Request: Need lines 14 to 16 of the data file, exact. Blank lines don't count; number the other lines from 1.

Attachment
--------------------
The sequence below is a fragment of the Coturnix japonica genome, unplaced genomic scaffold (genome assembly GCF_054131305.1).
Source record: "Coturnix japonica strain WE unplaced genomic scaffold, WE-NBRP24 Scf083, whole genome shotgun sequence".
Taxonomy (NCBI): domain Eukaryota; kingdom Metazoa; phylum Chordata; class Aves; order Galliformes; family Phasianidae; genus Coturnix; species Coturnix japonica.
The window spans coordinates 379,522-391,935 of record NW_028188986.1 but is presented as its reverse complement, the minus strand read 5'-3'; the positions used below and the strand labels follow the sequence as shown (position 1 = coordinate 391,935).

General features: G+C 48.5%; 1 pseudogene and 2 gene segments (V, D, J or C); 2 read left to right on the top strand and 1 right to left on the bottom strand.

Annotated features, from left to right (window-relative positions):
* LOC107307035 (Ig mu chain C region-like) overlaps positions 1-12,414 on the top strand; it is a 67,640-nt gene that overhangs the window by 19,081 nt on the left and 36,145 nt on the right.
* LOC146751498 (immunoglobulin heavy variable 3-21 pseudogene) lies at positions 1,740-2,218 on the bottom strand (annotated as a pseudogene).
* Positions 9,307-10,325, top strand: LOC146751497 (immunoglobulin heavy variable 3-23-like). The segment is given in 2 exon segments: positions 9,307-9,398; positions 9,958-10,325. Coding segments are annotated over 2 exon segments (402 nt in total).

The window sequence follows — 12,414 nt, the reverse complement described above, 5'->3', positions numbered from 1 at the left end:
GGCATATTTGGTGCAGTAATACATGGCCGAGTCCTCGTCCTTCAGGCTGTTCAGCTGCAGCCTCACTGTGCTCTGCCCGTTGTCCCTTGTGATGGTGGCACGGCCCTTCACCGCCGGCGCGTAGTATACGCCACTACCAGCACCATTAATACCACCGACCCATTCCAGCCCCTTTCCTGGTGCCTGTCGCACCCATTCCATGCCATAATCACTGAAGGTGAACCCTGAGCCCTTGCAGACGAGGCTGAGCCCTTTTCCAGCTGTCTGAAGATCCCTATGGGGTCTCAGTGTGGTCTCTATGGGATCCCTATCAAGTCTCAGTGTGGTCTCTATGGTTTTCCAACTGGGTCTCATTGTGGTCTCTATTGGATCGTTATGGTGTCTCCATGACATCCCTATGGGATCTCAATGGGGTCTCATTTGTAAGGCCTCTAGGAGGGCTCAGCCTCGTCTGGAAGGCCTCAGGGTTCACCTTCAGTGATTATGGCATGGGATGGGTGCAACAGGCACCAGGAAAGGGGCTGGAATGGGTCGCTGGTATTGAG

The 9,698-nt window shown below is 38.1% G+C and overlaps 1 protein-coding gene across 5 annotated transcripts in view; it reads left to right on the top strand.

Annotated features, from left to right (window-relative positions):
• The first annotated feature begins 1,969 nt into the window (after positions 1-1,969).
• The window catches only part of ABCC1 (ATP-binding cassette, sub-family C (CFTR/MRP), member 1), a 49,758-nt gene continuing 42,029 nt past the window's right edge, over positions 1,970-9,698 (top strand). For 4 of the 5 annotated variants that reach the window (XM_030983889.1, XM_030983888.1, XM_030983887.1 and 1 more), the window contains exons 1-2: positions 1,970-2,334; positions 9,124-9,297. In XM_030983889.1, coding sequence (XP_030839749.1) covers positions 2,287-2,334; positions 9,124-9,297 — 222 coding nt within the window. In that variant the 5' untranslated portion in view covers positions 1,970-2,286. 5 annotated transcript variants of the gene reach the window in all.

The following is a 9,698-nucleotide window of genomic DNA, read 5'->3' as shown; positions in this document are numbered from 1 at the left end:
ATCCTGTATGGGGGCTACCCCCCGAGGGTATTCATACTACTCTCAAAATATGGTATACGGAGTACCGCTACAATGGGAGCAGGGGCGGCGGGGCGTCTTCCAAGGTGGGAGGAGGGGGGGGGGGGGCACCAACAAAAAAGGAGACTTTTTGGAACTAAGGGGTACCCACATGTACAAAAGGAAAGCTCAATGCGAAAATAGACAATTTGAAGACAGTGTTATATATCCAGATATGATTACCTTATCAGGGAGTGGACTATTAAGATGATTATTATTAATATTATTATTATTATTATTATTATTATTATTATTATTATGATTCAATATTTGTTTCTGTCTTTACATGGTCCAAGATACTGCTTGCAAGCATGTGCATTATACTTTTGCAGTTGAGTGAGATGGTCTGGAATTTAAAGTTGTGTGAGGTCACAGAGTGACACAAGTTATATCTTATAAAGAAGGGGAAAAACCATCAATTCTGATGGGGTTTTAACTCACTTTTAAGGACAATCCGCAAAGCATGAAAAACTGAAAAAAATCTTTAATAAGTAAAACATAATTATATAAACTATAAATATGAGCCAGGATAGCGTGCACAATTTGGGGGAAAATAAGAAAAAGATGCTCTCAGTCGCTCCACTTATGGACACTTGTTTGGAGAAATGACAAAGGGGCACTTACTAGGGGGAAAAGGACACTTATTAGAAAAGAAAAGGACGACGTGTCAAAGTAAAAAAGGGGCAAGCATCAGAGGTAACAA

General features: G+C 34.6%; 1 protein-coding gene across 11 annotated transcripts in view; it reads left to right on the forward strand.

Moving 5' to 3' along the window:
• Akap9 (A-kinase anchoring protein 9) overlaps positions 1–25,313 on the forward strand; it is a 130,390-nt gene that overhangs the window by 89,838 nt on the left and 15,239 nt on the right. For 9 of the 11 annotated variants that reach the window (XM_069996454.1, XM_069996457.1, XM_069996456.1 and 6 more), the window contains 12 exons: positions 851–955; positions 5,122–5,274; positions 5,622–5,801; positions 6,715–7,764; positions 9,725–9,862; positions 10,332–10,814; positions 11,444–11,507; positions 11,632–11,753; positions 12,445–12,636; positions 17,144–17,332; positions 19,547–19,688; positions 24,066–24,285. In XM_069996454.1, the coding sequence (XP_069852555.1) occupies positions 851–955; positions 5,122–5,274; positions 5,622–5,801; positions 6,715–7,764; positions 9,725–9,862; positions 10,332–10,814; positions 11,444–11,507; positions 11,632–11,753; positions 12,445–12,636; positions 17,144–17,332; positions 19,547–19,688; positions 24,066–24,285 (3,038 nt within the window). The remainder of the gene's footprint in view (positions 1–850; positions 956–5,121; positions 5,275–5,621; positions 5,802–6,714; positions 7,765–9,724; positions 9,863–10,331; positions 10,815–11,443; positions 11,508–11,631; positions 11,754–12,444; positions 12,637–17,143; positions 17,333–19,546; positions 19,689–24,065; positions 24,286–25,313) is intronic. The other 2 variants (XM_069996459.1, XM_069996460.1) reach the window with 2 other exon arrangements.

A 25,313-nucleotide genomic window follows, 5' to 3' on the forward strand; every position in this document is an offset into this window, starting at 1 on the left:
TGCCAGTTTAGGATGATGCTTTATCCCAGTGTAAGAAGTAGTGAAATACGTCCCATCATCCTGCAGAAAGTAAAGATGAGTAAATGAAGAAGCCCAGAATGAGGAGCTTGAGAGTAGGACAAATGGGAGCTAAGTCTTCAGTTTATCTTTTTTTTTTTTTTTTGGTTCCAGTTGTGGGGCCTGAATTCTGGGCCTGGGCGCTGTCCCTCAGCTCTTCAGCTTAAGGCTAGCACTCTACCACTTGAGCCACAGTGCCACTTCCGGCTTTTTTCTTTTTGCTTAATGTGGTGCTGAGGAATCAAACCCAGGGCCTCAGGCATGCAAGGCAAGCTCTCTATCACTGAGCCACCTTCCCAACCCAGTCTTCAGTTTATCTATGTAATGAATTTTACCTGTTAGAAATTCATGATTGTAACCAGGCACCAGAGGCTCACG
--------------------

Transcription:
• The first annotated feature begins 1,969 nt into the window (after positions 1-1,969).
• The window catches only part of ABCC1 (ATP-binding cassette, sub-family C (CFTR/MRP), member 1), a 49,758-nt gene continuing 42,029 nt past the window's right edge, over positions 1,970-9,698 (top strand). For 4 of the 5 annotated variants that reach the window (XM_030983889.1, XM_030983888.1, XM_030983887.1 and 1 more), the window contains exons 1-2: positions 1,970-2,334; positions 9,124-9,297. In XM_030983889.1, coding sequence (XP_030839749.1) covers positions 2,287-2,334; positions 9,124-9,297 — 222 coding nt within the window. In that variant the 5' untranslated portion in view covers positions 1,970-2,286. 5 annotated transcript variants of the gene reach the window in all.

The following is a 9,698-nucleotide window of genomic DNA, read 5'->3' as shown; positions in this document are numbered from 1 at the left end: